July 31, 2014
A team of OBU students traveled to Zambia May 27-June 23 with a burden to share their faith with people residing in and around the remote village of Isoka. OBU's Avery T. Willis Center for Global Outreach mobilizes, trains and oversees GO Trips.
Each year, dozens of students, faculty and staff take Global Outreach (GO) Trips which enforce OBU’s mission to transform lives by equipping students to pursue academic excellence, integrate faith with all areas of knowledge, engage a diverse world and live worthy of the high calling of God in Jesus Christ. When students participate in GO trips, they often return home with their hearts changed and discover a deeper personal relationship with the Lord.
OBU has sent a team to Zambia each of the last three years. Dayla Rowland, OBU student ministry associate of evangelism and mobilization, served as mentor to seven students, including Paige Groves, Mikayla Harrison, Molly Foreman, Joseph Hefner, Hannah Burnett, Jenna Huckabee and Andrew Tucker. For some, the journey halfway around the world was a new experience. For others, like OBU student Hannah Burnett, the voyage reacquainted her with Christian believers and Zambian locals she met on a past GO trip.
Burnett, a senior family and community services major from Richardson, Texas, made her first trip to Zambia during the summer of 2012. “I cannot begin to explain what it means to be back in Zambia again,” Hannah wrote in a blog describing her second trip to Africa. “The Father has blessed me beyond belief by allowing me to come back.”
Two years ago, Burnett and her teammates saw 15 new believers baptized in Isoka. On this return trip, two of those served as translators for the OBU students. Burnett was overjoyed to see these old friends –- whom she saw baptized –- serving the Lord whole-heartedly. “I got to see the change in their lives. It is so encouraging to know that I have brothers and sisters around the world passionately pursuing the Lord with every ounce of their being,” Burnett said.
Paige Groves, a senior nursing major, had never been to Africa and was excited to see the Lord working. “After worshipping with our brothers and sisters this morning, I am convinced that Zambia is one of the most beautiful places on earth,” Groves wrote in a blog. “The people of this country amaze me, with their kindness and warmth. Fellowship this morning left me in awe of how the body can come together, regardless of age, background, or culture and worship so freely.”
Upon their arrival, they found their host home without running water due to a broken pump. While waiting for the water pump to be replaced, the team spent the next week and a half drawing water for bathing, cleaning and drinking -– one bucket at a time.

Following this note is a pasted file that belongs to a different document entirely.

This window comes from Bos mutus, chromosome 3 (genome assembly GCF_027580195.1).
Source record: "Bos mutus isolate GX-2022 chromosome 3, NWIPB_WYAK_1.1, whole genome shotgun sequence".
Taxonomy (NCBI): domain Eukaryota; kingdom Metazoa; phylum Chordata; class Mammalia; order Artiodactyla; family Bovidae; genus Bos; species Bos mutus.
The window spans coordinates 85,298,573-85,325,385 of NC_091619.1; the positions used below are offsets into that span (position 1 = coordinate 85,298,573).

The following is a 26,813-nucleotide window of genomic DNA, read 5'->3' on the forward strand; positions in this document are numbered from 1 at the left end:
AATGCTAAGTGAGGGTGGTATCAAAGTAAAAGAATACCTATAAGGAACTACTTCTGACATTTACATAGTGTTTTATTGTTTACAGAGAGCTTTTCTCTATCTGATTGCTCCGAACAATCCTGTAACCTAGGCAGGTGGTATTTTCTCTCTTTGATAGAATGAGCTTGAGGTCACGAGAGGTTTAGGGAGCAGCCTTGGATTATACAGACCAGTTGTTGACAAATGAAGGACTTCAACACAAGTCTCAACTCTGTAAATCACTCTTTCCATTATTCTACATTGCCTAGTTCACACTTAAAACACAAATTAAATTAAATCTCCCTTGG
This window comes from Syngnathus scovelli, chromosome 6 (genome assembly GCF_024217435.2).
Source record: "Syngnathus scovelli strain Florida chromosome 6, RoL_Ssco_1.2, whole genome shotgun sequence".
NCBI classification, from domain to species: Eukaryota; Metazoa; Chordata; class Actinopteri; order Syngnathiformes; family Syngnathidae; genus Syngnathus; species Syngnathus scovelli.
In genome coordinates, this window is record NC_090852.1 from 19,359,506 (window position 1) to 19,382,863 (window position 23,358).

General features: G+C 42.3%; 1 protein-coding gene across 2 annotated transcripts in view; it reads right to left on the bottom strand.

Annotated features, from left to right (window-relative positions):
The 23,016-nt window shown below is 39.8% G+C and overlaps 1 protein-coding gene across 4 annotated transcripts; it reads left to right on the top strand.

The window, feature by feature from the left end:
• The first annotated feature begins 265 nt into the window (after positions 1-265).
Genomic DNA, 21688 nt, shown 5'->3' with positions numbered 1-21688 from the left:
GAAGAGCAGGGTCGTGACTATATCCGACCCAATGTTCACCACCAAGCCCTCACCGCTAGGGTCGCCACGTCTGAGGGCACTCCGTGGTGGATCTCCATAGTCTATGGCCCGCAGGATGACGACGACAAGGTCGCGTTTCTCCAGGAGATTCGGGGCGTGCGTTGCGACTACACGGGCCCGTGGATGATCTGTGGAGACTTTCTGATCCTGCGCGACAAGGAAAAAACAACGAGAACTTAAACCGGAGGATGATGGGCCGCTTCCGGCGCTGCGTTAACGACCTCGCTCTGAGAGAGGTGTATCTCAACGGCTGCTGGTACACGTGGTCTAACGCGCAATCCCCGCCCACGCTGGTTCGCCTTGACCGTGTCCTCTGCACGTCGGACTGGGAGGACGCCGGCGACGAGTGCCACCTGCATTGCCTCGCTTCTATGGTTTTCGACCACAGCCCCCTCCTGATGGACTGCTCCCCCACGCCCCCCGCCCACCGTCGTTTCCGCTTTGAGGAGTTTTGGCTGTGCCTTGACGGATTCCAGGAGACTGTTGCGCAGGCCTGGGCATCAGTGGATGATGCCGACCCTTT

For many, the situation could have been viewed as an inconvenience, but Rowland saw it as a practical lesson. “It was a privilege to draw water every day. So often we take for granted an unending supply of water,” she said. Rowland, who made the return-trip to Zambia as the team’s leader, viewed the daily task as a reminder of the spiritual water that leads to eternal life. “We take for granted the spiritual water that comes to us … in fact we forget that we even need it for survival and begin to rely on ourselves.”
The OBU group stayed in Isoka, but traveled to neighboring villages to share the good news of Christ. Zambia is saturated with false teaching and works-based beliefs that are based on the idea that one must work to gain their salvation. To combat these beliefs, the students spent most of their time going house to house visiting with the villagers.
The team spent two days in the Chipote village. As the team shared, the people gathered, some listening, while others turned away. The longer they spoke, the more intently the people listened and many were receptive to the gospel message.
One particular home filled with four women, requested the story of the prodigal son be explained. Harrison described how the story was a picture of the love that the heavenly Father has for His children. “We were able to explain how the Most High loves us, even more than our earthly fathers,” she wrote in a blog. “One of the women began to tear up and said she finally understood – it was such an exciting moment!”
As the team spent more time in the local villages, they were given many other opportunities to plant seeds of hope by answering questions and sharing their own personal testimonies of how great the Lord is.
For Burnett, the most rewarding part of the trip was seeing the Holy Spirit change the lives of the Zambian people, pulling them out of darkness and bringing them into the light.
“The Father is working in these places,” Burnett said. “False beliefs have infiltrated their hearts –please lift them up for softened hearts and a teachable spirit. Ultimately, the Lord has gone before us and will go after us. Only He can change their hearts.”
Molly Foreman, who traveled to Zambia the past two summers, encourages students to take advantage of the international service opportunities OBU offers.
“There are skills and life lessons that are taught through travel that can't be taught in a classroom,” Foreman said. “The Lord really opens up your eyes to see Him in a new way. You learn about different cultures, how to better relate to others, and you are pushed out of your comfort zone in many different ways.”
For more information on GO Trips at OBU, visit the Global Outreach Web pages or call (405) 275-2850.